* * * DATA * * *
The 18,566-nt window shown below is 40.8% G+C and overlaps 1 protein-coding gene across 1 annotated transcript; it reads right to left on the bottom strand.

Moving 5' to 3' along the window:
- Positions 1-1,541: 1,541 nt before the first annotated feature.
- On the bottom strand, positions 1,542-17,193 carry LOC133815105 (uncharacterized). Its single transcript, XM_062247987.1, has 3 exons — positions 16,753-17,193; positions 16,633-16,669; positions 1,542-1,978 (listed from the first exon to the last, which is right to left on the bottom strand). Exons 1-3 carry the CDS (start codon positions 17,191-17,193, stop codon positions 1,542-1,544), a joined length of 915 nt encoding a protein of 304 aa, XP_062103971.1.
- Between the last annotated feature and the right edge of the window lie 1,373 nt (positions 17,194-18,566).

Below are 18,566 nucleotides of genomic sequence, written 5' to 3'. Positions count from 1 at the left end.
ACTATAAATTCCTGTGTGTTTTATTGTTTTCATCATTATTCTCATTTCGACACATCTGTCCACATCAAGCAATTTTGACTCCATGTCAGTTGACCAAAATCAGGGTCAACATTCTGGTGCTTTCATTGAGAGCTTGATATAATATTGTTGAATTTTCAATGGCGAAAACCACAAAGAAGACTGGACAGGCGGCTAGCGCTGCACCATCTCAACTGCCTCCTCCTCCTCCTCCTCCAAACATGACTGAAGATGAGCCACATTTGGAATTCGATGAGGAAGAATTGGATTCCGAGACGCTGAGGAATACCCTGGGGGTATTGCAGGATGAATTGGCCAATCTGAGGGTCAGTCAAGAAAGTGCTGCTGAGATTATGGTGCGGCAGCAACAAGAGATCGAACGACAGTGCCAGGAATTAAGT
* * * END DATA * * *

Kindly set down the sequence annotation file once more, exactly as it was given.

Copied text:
The 18,566-nt window shown below is 40.8% G+C and overlaps 1 protein-coding gene across 1 annotated transcript; it reads right to left on the bottom strand.

Moving 5' to 3' along the window:
- Positions 1-1,541: 1,541 nt before the first annotated feature.
- On the bottom strand, positions 1,542-17,193 carry LOC133815105 (uncharacterized). Its single transcript, XM_062247987.1, has 3 exons — positions 16,753-17,193; positions 16,633-16,669; positions 1,542-1,978 (listed from the first exon to the last, which is right to left on the bottom strand). Exons 1-3 carry the CDS (start codon positions 17,191-17,193, stop codon positions 1,542-1,544), a joined length of 915 nt encoding a protein of 304 aa, XP_062103971.1.
- Between the last annotated feature and the right edge of the window lie 1,373 nt (positions 17,194-18,566).

Below are 18,566 nucleotides of genomic sequence, written 5' to 3'. Positions count from 1 at the left end.
ACTATAAATTCCTGTGTGTTTTATTGTTTTCATCATTATTCTCATTTCGACACATCTGTCCACATCAAGCAATTTTGACTCCATGTCAGTTGACCAAAATCAGGGTCAACATTCTGGTGCTTTCATTGAGAGCTTGATATAATATTGTTGAATTTTCAATGGCGAAAACCACAAAGAAGACTGGACAGGCGGCTAGCGCTGCACCATCTCAACTGCCTCCTCCTCCTCCTCCTCCAAACATGACTGAAGATGAGCCACATTTGGAATTCGATGAGGAAGAATTGGATTCCGAGACGCTGAGGAATACCCTGGGGGTATTGCAGGATGAATTGGCCAATCTGAGGGTCAGTCAAGAAAGTGCTGCTGAGATTATGGTGCGGCAGCAACAAGAGATCGAACGACAGTGCCAGGAATTAAGT